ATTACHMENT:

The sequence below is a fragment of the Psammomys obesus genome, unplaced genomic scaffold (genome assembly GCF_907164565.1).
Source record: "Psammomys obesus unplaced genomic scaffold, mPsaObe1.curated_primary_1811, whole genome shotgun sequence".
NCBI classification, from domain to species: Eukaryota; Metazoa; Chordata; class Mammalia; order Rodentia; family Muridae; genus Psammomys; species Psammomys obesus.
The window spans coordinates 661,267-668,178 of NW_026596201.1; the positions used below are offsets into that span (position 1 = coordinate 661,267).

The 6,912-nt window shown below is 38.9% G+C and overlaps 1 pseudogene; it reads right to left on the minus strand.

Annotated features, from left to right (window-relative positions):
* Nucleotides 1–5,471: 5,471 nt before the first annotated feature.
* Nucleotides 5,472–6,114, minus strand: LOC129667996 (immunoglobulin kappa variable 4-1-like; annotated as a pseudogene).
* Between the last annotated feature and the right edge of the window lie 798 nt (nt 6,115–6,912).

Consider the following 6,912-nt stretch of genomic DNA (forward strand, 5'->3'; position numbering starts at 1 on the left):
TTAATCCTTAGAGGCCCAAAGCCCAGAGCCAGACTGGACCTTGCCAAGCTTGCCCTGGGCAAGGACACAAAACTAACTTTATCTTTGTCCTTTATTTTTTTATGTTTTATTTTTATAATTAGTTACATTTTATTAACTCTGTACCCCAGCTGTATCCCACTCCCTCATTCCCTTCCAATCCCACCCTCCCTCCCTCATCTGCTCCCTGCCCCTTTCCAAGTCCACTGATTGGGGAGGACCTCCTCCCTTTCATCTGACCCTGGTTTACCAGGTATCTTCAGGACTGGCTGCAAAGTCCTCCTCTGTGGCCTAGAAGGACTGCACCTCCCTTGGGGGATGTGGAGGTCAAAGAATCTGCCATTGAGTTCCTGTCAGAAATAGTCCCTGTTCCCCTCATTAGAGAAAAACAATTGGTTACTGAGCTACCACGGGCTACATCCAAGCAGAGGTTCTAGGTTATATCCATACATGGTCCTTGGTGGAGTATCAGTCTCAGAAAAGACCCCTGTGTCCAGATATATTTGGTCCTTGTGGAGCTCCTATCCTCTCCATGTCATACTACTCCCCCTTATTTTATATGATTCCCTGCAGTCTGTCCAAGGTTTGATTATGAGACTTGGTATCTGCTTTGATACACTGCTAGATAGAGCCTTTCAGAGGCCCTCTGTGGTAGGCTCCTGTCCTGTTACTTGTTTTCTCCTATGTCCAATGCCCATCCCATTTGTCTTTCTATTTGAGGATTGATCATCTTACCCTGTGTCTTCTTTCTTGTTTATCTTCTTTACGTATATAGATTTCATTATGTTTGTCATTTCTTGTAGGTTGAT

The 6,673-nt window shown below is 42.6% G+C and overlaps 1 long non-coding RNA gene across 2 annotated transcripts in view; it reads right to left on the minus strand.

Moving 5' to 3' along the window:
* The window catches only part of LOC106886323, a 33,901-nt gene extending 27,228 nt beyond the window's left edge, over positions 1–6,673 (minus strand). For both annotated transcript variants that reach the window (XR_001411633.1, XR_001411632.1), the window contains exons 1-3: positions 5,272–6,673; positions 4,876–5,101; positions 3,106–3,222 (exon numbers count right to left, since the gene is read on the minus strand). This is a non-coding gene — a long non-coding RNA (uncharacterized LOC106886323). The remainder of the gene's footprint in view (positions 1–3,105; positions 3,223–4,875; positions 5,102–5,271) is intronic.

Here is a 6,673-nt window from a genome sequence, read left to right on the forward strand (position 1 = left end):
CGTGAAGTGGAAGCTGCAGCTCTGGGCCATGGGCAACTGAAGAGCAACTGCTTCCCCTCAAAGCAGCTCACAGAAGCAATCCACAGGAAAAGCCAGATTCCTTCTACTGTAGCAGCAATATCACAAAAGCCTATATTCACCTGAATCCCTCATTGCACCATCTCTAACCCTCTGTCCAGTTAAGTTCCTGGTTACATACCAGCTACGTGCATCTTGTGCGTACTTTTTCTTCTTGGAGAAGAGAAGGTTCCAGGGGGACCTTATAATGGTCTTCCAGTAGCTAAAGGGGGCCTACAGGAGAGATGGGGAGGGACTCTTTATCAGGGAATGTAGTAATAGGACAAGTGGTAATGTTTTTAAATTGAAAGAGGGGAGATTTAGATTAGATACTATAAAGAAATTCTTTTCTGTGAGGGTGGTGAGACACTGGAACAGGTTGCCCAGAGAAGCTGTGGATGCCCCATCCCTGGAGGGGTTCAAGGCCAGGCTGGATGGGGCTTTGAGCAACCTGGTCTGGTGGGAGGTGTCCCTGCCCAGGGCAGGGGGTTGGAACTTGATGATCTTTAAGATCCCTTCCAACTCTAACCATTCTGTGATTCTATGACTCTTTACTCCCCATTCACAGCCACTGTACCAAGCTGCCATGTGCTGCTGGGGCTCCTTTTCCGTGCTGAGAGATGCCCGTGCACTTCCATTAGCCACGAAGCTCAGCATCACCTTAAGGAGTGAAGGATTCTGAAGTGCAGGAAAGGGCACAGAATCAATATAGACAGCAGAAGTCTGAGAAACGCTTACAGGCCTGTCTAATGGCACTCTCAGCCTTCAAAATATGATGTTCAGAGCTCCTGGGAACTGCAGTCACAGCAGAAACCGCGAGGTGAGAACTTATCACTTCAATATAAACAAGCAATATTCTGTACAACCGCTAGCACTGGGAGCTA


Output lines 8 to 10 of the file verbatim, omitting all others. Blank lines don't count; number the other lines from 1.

* Nucleotides 5,472–6,114, minus strand: LOC129667996 (immunoglobulin kappa variable 4-1-like; annotated as a pseudogene).
* Between the last annotated feature and the right edge of the window lie 798 nt (nt 6,115–6,912).

Consider the following 6,912-nt stretch of genomic DNA (forward strand, 5'->3'; position numbering starts at 1 on the left):